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Stage star Kimberly Marable's biggest Broadway roles have been yearslong runs in "Hadestown" and "The Lion King," blockbuster shows either backed by Twin Cities producers or that first bowed in Minnesota.

Marable last year played Persephone at the Orpheum in the national tour of "Hadestown." In the decade before that, she lit up that same stage in tours of "The Book of Mormon."

But she is departing the splashy song and dance world of Broadway musicals for her Guthrie Theater debut. In the Pearl Cleage drama "Blues for an Alabama Sky," which opens Friday in Minneapolis, Marable plays Cotton Club backup singer Angel Allen at the end of the Harlem Renaissance.

She's not by any stretch as desperate as Angel. Still, Marable relishes the change, especially because Angel is hungry for success in a play with ambition as big as any Broadway production.

"There's a relatability of these characters because they are trying to rebuild their lives after a heady period," Marable said. "We've been isolated, too, and are coming out of that. How do we hold onto each other and our dreams?"

Harlem bustle

A five-character work written in 1995, "Blues" is set in a bustling Harlem apartment building in 1930. Residents of two apartments that face each other interact as if it's just one big house and they all are family. In addition to Angel, 34, the characters include Guy Jacobs, 30, an openly gay Cotton Club costume designer; family planning clinic social worker Delia Patterson, 25; doctor Sam Thomas, 40; and Leland Cunningham, 28, recently arrived from Alabama.

Director Nicole Watson is keen to note that while the drama is set against the backdrop of history, including the Great Migration, these characters are highly contemporary. Further, the play should not have the expectations of "a sepia-toned Ken Burns documentary."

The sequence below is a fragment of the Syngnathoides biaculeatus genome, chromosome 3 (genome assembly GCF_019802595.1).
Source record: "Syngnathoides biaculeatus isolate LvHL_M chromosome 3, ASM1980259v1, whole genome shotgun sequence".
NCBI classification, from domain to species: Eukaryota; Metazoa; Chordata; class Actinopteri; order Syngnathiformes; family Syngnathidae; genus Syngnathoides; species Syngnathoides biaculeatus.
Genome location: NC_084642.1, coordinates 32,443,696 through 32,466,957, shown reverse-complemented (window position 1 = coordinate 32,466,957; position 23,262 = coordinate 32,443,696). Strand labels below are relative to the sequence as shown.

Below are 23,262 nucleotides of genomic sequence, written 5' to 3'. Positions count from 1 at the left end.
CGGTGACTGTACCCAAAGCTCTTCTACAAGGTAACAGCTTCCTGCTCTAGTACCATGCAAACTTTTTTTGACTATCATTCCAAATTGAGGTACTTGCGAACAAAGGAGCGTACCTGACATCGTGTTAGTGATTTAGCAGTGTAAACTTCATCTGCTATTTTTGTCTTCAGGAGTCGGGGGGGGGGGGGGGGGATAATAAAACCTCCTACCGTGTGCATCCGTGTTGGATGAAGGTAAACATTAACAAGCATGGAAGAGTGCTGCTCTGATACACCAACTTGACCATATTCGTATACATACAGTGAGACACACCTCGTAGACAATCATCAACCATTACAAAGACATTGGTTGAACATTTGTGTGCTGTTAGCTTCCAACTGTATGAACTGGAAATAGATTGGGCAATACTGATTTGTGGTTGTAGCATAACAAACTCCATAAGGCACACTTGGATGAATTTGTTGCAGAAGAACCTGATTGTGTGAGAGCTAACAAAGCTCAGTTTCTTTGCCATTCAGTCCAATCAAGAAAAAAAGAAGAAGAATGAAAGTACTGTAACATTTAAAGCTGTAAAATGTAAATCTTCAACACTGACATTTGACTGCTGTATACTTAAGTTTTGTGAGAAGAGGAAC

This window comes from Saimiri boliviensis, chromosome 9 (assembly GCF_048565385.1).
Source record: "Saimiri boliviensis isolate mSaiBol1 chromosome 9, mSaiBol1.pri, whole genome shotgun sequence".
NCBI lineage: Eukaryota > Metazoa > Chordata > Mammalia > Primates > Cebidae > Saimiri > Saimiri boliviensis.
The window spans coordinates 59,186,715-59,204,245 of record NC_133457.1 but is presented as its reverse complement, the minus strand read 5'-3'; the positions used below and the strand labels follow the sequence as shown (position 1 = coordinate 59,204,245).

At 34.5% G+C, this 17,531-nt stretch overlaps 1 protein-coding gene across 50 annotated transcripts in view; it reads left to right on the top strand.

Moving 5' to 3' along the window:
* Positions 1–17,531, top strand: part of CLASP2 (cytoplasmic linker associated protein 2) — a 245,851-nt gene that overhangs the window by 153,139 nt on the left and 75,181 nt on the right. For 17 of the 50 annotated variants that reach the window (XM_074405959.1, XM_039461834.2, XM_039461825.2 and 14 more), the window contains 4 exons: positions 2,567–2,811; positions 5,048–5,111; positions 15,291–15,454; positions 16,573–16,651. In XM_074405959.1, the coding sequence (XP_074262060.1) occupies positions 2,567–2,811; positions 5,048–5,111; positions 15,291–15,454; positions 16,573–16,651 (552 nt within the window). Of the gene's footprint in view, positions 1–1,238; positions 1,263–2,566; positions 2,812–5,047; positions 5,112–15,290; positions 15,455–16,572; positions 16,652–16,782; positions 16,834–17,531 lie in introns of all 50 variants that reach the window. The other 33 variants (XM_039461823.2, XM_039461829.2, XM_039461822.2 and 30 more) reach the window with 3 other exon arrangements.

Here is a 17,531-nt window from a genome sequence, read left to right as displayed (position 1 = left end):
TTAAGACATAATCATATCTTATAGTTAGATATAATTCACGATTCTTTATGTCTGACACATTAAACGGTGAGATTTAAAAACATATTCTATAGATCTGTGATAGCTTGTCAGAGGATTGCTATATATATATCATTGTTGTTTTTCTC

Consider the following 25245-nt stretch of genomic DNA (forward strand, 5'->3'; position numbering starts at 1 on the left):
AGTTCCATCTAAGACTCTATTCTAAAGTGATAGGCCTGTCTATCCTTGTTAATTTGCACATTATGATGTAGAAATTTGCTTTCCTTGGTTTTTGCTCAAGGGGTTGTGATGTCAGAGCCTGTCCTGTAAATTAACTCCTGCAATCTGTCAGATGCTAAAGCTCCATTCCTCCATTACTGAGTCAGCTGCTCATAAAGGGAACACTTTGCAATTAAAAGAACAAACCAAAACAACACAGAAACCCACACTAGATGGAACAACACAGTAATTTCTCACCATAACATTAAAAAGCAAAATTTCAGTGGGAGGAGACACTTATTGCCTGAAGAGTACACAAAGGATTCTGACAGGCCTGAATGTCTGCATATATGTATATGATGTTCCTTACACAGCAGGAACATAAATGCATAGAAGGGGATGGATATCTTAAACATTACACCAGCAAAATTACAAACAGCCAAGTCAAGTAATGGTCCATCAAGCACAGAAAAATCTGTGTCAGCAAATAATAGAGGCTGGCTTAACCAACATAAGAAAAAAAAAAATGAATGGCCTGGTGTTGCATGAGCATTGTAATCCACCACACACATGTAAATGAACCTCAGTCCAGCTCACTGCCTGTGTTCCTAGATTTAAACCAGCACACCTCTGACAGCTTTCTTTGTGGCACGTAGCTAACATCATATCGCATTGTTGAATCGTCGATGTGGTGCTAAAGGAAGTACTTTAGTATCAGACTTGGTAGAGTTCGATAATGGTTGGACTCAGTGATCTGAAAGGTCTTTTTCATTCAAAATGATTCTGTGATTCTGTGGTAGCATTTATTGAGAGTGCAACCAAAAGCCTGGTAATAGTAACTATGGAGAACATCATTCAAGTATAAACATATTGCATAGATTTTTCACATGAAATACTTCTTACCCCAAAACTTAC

"I don't want all plays that have a time period to feel like they have to be historical documents or museum pieces," Watson said. "Sometimes we have to explode all of that."

Watson's approach to the script, while not experimental, abstracts some of the design elements for a more poetic interpretation of "Blues."

"The apartments are there but not in any realistic way," Watson said. "It's a more open gesture."

Explosive creativity

Watson's explosive creativity is one of the reasons Guthrie director Joseph Haj tapped the Yale-trained associate artistic director for Princeton's McCarter Theatre to stage "Blues."

The two first worked together a decade ago when Haj staged two plays in rotating repertory at PlayMakers Rep with Dominique Serrand. Watson served as Haj's assistant director.

"Nicole's a terrific director and I've been an admirer of her talent," Haj said, adding that Watson brings a broad knowledge of the world and theater to this work.

Playwright Cleage, who still lives in Atlanta, is suddenly being produced on major stages across the country. This comes as other Black women playwrights, including Adrienne Kennedy, whose "The Ohio State Murders" starred Audra McDonald on Broadway, also are getting more attention.

"It's about time," Watson said. "The country — our audiences — have had to catch up to stories that center Black women, in particular this amazing woman Angel."

Angel is the center of a found family, and like all families, they bicker. But that's not a sign of enmity, but of care, Watson said. "Do we have the capacity to change or are we all stuck in our own habits and cycles?"

Faye Price, the dramaturge for "Blues," sees the play in a historical context. Cleage's work is a companion piece to Lorraine Hansberry's "A Raisin in the Sun."

"They both grapple with the idea of how we achieve our dreams," Price said.

For Haj, another play springs to mind when he thinks of "Blues": Chekhov's "Three Sisters." Like those characters in Russia, the American ones "are striving for a full and rich life," Haj said.

In her notes for the drama, Cleage wrote that while things are going south for most people as the Depression begins to bite, "far from Harlem, African American expatriate extraordinaire Josephine Baker sips champagne in her dressing room at the Folies Bergère and laughs like a free woman."

"She's living her best life," director Watson said, noting that for generations of Black Americans, especially, Baker is a beacon. "Somebody else has to get through and laugh like a free woman."

'Blues for an Alabama Sky'
Who: By Pearl Cleage. Directed by Nicole Watson.
When: 7:30 p.m. Tue.-Sat., 1 p.m. Sun. Ends March 12.
Where: Guthrie Theater, 818 S. 2nd St., Mpls.
Tickets: $31-$80. 612-377-2224 or